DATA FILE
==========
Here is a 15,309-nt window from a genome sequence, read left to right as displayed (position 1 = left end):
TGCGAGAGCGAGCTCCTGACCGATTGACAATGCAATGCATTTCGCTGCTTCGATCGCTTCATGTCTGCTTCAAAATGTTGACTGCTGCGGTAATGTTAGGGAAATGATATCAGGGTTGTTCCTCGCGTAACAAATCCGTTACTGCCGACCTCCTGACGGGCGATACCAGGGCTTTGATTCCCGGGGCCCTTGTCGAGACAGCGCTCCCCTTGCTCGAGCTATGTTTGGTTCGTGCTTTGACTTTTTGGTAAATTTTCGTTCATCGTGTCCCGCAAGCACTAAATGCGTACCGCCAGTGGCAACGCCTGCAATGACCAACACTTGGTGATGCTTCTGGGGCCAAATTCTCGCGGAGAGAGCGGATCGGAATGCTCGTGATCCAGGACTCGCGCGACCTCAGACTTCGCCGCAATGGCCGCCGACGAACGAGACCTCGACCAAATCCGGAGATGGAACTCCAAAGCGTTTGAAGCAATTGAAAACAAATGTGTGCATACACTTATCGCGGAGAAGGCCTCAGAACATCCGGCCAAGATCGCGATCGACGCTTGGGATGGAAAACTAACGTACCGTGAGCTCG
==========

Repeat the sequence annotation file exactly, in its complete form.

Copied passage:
Here is a 15,309-nt window from a genome sequence, read left to right as displayed (position 1 = left end):
TGCGAGAGCGAGCTCCTGACCGATTGACAATGCAATGCATTTCGCTGCTTCGATCGCTTCATGTCTGCTTCAAAATGTTGACTGCTGCGGTAATGTTAGGGAAATGATATCAGGGTTGTTCCTCGCGTAACAAATCCGTTACTGCCGACCTCCTGACGGGCGATACCAGGGCTTTGATTCCCGGGGCCCTTGTCGAGACAGCGCTCCCCTTGCTCGAGCTATGTTTGGTTCGTGCTTTGACTTTTTGGTAAATTTTCGTTCATCGTGTCCCGCAAGCACTAAATGCGTACCGCCAGTGGCAACGCCTGCAATGACCAACACTTGGTGATGCTTCTGGGGCCAAATTCTCGCGGAGAGAGCGGATCGGAATGCTCGTGATCCAGGACTCGCGCGACCTCAGACTTCGCCGCAATGGCCGCCGACGAACGAGACCTCGACCAAATCCGGAGATGGAACTCCAAAGCGTTTGAAGCAATTGAAAACAAATGTGTGCATACACTTATCGCGGAGAAGGCCTCAGAACATCCGGCCAAGATCGCGATCGACGCTTGGGATGGAAAACTAACGTACCGTGAGCTCG